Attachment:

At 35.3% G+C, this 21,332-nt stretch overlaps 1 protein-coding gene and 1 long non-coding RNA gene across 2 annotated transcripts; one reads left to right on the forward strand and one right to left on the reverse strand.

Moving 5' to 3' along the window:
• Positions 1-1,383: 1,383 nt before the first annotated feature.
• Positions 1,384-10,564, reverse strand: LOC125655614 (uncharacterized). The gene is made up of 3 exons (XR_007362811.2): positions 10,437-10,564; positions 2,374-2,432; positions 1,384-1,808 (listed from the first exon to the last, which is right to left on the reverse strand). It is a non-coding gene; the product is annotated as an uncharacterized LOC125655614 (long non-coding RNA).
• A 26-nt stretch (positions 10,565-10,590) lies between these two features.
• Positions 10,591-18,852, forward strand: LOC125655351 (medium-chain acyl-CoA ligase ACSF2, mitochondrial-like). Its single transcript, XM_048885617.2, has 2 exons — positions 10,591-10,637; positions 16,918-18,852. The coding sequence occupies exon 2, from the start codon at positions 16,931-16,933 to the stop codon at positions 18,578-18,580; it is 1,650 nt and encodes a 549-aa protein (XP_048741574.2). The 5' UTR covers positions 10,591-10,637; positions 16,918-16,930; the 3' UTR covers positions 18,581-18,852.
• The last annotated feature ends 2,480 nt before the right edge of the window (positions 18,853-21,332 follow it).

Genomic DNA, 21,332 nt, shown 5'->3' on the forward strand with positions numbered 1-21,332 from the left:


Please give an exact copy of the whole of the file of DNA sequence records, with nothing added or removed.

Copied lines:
At 35.3% G+C, this 21,332-nt stretch overlaps 1 protein-coding gene and 1 long non-coding RNA gene across 2 annotated transcripts; one reads left to right on the forward strand and one right to left on the reverse strand.

Moving 5' to 3' along the window:
• Positions 1-1,383: 1,383 nt before the first annotated feature.
• Positions 1,384-10,564, reverse strand: LOC125655614 (uncharacterized). The gene is made up of 3 exons (XR_007362811.2): positions 10,437-10,564; positions 2,374-2,432; positions 1,384-1,808 (listed from the first exon to the last, which is right to left on the reverse strand). It is a non-coding gene; the product is annotated as an uncharacterized LOC125655614 (long non-coding RNA).
• A 26-nt stretch (positions 10,565-10,590) lies between these two features.
• Positions 10,591-18,852, forward strand: LOC125655351 (medium-chain acyl-CoA ligase ACSF2, mitochondrial-like). Its single transcript, XM_048885617.2, has 2 exons — positions 10,591-10,637; positions 16,918-18,852. The coding sequence occupies exon 2, from the start codon at positions 16,931-16,933 to the stop codon at positions 18,578-18,580; it is 1,650 nt and encodes a 549-aa protein (XP_048741574.2). The 5' UTR covers positions 10,591-10,637; positions 16,918-16,930; the 3' UTR covers positions 18,581-18,852.
• The last annotated feature ends 2,480 nt before the right edge of the window (positions 18,853-21,332 follow it).

Genomic DNA, 21,332 nt, shown 5'->3' on the forward strand with positions numbered 1-21,332 from the left: